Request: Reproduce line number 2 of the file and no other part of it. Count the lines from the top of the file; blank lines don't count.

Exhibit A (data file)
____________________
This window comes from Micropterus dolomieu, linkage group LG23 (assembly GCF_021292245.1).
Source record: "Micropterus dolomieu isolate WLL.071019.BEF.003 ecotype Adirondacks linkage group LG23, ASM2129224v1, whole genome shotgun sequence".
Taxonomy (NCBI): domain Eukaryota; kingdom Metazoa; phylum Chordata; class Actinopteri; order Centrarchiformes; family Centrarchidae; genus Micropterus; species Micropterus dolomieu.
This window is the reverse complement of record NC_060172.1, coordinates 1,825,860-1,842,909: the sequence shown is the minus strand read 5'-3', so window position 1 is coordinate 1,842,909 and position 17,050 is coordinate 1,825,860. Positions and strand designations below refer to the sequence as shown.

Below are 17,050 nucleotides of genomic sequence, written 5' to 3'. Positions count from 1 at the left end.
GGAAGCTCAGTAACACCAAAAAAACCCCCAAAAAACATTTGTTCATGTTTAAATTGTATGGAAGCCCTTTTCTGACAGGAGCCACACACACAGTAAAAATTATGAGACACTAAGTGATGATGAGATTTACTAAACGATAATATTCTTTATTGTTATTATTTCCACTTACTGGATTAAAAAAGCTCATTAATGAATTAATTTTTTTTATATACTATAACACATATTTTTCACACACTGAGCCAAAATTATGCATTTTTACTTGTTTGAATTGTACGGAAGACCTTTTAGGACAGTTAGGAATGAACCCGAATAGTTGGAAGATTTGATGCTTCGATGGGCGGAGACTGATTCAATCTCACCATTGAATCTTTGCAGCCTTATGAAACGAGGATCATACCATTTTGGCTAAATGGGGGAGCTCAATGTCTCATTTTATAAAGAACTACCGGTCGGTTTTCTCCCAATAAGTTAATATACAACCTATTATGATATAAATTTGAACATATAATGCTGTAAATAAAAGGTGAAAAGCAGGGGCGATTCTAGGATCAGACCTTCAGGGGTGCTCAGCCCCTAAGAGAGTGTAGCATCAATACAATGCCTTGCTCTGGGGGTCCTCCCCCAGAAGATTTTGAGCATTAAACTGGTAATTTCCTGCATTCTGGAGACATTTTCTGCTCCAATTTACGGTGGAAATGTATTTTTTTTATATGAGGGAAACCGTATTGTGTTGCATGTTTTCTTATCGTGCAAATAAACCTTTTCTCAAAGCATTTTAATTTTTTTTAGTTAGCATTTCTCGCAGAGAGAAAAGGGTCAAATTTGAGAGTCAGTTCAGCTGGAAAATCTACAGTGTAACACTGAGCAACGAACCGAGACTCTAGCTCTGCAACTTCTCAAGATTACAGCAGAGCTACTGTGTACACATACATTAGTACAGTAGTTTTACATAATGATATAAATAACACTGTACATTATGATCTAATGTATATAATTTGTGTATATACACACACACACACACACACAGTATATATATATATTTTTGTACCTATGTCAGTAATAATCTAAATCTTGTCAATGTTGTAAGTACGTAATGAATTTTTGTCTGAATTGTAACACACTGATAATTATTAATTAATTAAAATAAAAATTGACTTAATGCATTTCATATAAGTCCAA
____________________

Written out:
Source record: "Micropterus dolomieu isolate WLL.071019.BEF.003 ecotype Adirondacks linkage group LG23, ASM2129224v1, whole genome shotgun sequence".